i like to see chaos subsumed into order. long grass growing tangled then trimmed. but only in certain places, like next to sidewalks, not in parks where i am walking. no, not there. not when i am sitting facing a field and the man comes on his mower, chasing me away, following me through the park, more and more mower men, an onslaught of men joined in mechanised noise and motion. that is what i don’t like. i like to see spread-out papers form themselves into a neat pile or disappear into the recycle bin. bare surfaces. something emptied and discarded. this is not a manifesto, by the way. this is just a monday morning [note: it’s actually now wednesday—ed.]. a morning i rode in rain. traffic altered my route and i passed the central police station, a thriving death star hive, battered tie fighters buzzing in and out from the flight deck, looking to crush, to destroy, to subjugate the populace, meting out their brutal mutilated form of “justice” with truncheons and guns.

last friday was a special day for i heard my first wood thrush of the year. o, how i love the ethereal songs of the thrushes! there is no sweeter music in the forest for me. i used to wake to their flute music every spring and early summer morning, but no more, no more. now, if lucky, it is the much lesser song of another thrush, the ubiquitous robin. not to disparage the robin, but his song is nowhere near as transcendent as the wood thrush, the hermit thrush, the swainson’s thrush…

yesterday i went to a class that was like jungian personality types but with colors and a few more bells and whistles. i am blue-green and my conflict sequence moves from green to blue to red. there are all these diagrams that look like someone made them with a spirograph. they are quite pretty but i don’t know how i feel about being plotted on a triangular graph. there i am…a black dot straddling the line between two types, far off from my fellows (in the group report, i am a clear outlier, there are no other dots near me). there i am…moving across the color scheme as conflict escalates, crossing axes with impunity. look at me go…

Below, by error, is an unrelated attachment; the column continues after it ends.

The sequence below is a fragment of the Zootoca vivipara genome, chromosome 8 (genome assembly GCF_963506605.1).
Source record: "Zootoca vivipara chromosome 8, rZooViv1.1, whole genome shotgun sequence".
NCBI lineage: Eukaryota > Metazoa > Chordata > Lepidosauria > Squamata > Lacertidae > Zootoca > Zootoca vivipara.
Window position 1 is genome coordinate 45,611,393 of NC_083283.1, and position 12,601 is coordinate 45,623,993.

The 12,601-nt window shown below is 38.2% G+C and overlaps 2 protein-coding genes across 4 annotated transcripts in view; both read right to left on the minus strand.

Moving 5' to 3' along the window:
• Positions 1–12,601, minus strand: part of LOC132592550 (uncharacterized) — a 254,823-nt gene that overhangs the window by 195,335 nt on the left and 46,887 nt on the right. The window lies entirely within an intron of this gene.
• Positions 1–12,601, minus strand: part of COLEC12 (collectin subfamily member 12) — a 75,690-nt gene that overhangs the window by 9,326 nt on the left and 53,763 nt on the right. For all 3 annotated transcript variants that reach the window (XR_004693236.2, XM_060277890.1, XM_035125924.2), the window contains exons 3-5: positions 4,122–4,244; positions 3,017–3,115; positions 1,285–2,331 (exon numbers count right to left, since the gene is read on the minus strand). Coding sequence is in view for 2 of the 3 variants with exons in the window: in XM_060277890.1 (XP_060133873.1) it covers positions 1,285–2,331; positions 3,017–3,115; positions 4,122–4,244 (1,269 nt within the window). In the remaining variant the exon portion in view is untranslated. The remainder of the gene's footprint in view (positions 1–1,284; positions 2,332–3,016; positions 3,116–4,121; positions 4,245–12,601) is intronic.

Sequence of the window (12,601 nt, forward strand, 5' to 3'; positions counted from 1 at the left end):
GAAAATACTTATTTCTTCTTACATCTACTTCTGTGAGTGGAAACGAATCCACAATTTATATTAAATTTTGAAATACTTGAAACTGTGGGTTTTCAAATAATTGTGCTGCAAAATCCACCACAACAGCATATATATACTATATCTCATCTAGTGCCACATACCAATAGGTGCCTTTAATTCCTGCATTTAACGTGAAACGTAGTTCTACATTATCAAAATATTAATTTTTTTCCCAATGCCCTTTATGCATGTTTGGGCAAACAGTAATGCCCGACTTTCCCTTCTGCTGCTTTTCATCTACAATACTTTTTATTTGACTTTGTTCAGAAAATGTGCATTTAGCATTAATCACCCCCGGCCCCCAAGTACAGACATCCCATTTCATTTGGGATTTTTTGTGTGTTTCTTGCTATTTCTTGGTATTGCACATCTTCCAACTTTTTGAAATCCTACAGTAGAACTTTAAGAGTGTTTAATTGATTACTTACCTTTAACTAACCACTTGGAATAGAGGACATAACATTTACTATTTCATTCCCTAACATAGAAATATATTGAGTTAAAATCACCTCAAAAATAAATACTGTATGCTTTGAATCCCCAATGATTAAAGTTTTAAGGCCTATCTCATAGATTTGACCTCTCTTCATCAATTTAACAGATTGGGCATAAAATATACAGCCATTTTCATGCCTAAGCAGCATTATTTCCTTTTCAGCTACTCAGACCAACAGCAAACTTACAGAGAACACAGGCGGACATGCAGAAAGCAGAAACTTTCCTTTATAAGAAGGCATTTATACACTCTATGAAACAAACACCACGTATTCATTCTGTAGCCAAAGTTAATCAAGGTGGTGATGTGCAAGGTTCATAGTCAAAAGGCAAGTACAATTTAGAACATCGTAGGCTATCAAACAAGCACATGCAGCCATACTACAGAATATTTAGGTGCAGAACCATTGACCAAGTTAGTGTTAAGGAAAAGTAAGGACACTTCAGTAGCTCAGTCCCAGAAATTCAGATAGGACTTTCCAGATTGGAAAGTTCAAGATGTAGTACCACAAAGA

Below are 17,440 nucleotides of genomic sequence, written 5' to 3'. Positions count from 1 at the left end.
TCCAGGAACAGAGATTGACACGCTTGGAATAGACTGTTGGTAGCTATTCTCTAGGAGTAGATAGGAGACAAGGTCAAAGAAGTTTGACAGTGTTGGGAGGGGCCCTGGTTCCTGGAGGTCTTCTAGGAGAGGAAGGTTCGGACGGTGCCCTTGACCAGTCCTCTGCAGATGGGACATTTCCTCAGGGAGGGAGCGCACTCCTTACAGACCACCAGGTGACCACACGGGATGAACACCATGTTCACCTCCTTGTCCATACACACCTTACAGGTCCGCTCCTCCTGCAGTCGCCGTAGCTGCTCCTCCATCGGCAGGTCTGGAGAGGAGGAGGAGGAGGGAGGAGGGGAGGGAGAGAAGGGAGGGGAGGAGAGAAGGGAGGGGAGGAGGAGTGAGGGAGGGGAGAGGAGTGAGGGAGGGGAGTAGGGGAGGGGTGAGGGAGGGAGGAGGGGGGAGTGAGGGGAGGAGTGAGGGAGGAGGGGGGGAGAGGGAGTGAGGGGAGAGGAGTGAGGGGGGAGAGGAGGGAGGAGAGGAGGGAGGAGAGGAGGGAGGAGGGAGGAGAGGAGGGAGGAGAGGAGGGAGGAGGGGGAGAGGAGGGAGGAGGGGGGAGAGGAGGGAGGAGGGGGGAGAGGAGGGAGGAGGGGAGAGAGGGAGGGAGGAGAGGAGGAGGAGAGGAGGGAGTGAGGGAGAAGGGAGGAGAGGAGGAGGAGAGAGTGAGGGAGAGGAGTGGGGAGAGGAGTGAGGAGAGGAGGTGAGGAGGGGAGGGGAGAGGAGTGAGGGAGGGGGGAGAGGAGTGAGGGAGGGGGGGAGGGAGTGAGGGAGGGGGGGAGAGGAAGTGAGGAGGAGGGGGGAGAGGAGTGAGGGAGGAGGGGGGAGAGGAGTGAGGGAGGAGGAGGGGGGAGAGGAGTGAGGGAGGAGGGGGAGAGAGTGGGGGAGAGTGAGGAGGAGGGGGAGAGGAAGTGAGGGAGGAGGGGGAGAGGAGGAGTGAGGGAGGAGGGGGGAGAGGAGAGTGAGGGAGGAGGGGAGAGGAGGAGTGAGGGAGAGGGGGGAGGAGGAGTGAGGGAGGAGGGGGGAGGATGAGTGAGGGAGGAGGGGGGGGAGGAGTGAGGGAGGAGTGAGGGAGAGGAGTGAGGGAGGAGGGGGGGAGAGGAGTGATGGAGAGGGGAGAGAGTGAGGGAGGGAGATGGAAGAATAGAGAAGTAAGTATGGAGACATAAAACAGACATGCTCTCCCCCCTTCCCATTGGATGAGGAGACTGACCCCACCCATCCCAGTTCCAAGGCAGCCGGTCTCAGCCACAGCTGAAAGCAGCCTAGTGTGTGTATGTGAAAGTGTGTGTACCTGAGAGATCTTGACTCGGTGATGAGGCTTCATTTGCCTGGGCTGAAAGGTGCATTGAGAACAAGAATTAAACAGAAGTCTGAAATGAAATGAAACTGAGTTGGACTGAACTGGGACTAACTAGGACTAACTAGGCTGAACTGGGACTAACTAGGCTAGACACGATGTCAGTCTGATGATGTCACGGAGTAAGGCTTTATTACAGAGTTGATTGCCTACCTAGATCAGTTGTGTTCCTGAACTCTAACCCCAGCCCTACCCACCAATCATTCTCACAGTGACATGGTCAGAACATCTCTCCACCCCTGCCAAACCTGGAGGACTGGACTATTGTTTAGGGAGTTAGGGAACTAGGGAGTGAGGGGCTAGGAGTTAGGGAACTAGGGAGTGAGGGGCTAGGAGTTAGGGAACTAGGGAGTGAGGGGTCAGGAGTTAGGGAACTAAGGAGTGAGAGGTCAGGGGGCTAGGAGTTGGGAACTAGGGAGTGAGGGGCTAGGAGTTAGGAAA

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  1. How would you recommend one go about learning bird songs?

    • I’ve found the best way is to start by trying to locate a bird while it’s singing and then identifying it, either by recognizing it as one you already know or by using a field guide. Unfortunately, getting a glimpse of a singing bird can often be quite difficult, but this way you immediately associate the song with the bird in your mind.

      I think that listening to recorded songs without the bird present singing them can only help so much. I’ve found that if I hear a song and then listen to the song later on the computer, I often don’t remember what I heard well enough or trust myself to make the ID. I will say, however, that I do think it can really help to watch videos of birds singing. There are videos on YouTube by Wild Bird Video Productions that include excellent quality close-ups of singing birds. I totally recommend these as a way to study specific birds whose songs you are trying to learn. While these still are no substitution for coming across a singing bird in the field, they can help familiarize oneself with songs.

      When I first began learning songs, I started with familiar birds around my neighborhood that I would always hear and then moved on to others as I gained a basic understanding of bird song. For example, often there are similarities in songs within a single family of birds, so once you get a feel for these it is much easier to narrow down a particular song to a specific species. Knowing habitat preferences, migration patterns, and regional ranges also all contribute to narrowing down possibilities.